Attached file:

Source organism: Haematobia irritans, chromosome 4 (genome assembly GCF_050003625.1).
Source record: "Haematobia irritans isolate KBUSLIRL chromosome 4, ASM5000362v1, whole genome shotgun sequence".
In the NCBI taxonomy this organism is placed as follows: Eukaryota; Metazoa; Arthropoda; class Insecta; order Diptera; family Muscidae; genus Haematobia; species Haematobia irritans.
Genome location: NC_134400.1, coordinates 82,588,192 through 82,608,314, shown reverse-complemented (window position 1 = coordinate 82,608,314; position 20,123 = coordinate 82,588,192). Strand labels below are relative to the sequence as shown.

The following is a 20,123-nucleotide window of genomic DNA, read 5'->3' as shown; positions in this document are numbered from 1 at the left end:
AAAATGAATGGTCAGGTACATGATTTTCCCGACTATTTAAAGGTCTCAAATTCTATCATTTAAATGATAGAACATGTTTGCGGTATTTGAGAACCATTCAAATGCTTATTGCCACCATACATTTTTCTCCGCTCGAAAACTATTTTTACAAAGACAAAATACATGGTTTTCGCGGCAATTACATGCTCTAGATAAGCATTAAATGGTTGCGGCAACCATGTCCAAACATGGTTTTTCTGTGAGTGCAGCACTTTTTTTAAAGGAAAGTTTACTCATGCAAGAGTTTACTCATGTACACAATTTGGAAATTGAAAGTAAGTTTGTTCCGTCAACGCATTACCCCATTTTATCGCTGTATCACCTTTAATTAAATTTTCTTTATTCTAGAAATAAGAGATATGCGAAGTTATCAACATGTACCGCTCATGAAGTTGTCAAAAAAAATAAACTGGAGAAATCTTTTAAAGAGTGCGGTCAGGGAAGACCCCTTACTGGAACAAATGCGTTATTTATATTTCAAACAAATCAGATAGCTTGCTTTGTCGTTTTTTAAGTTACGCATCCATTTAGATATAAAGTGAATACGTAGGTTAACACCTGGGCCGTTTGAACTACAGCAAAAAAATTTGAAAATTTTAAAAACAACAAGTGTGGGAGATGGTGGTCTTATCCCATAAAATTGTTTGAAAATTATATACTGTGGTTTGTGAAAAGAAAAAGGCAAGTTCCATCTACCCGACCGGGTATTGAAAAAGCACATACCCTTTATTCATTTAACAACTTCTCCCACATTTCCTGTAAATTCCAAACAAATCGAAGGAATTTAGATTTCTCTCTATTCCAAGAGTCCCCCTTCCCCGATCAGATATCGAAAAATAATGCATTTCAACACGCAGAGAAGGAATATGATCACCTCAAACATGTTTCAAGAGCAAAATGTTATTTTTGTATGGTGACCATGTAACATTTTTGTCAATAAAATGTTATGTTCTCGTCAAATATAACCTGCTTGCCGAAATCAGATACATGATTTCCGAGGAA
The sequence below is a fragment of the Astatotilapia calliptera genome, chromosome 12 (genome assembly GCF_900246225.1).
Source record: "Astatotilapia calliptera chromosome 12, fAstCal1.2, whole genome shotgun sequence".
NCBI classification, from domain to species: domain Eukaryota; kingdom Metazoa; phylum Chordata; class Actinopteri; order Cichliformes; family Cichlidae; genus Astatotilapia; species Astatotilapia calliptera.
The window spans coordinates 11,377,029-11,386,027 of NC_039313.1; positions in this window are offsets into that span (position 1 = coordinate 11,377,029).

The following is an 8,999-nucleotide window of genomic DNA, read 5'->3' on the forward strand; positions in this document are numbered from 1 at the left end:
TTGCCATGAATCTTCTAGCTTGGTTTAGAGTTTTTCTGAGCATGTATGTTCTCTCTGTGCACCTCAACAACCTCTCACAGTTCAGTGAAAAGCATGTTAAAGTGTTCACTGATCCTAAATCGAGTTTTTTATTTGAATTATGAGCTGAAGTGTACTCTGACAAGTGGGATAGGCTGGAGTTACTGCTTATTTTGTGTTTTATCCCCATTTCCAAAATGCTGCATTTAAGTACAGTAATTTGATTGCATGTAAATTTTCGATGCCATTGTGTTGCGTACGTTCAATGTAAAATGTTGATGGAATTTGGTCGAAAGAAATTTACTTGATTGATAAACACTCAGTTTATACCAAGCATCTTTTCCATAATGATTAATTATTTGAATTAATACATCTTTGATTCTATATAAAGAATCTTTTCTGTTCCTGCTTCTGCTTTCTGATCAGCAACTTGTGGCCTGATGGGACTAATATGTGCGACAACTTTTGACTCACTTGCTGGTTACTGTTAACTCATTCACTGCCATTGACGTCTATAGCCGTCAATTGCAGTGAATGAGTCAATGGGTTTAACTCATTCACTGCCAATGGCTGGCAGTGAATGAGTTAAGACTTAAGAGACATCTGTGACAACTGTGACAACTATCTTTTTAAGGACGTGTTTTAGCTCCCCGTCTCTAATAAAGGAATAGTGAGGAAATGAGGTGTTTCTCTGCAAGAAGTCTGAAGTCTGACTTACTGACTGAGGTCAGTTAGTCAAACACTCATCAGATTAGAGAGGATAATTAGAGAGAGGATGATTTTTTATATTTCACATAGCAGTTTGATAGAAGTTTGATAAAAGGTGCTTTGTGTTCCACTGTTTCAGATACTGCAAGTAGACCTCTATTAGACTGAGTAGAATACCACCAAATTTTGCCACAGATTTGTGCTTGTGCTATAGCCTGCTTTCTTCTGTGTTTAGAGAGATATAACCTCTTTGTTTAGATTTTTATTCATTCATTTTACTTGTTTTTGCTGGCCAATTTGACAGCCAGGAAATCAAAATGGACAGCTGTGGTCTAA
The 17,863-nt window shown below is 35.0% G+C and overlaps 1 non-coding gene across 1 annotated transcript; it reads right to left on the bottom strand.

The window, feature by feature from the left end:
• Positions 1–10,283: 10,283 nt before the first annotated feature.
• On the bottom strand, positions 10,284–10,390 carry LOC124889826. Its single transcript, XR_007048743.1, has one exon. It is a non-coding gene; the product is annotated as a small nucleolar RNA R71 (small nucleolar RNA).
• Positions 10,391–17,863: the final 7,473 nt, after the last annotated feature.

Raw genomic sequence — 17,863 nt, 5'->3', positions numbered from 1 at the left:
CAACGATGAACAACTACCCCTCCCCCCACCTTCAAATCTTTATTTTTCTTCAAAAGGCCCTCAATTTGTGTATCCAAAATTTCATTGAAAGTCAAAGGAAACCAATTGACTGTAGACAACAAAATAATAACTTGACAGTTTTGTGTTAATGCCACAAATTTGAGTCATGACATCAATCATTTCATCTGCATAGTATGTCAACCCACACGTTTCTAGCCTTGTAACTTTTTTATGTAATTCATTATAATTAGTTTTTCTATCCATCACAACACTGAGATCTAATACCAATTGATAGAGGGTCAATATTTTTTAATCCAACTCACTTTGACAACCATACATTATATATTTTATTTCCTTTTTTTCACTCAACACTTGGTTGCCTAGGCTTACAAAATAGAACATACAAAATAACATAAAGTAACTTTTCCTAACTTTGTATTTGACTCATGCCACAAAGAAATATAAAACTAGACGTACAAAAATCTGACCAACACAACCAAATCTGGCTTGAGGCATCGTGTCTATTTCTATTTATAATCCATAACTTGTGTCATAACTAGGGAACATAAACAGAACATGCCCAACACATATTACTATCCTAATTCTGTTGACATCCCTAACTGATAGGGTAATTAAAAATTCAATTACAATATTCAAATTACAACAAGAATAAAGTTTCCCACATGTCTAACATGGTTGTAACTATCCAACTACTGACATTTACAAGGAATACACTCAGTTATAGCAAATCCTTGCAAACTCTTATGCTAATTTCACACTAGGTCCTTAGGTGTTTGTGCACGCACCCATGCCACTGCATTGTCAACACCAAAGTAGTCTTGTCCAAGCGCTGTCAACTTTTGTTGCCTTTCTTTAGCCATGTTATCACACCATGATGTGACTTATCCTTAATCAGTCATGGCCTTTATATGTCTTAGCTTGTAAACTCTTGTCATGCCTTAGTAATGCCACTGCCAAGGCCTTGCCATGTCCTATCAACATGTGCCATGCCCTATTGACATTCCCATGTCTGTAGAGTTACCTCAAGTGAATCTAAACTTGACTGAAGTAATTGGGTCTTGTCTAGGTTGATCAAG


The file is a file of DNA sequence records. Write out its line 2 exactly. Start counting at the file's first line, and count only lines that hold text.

Source record: "Haematobia irritans isolate KBUSLIRL chromosome 4, ASM5000362v1, whole genome shotgun sequence".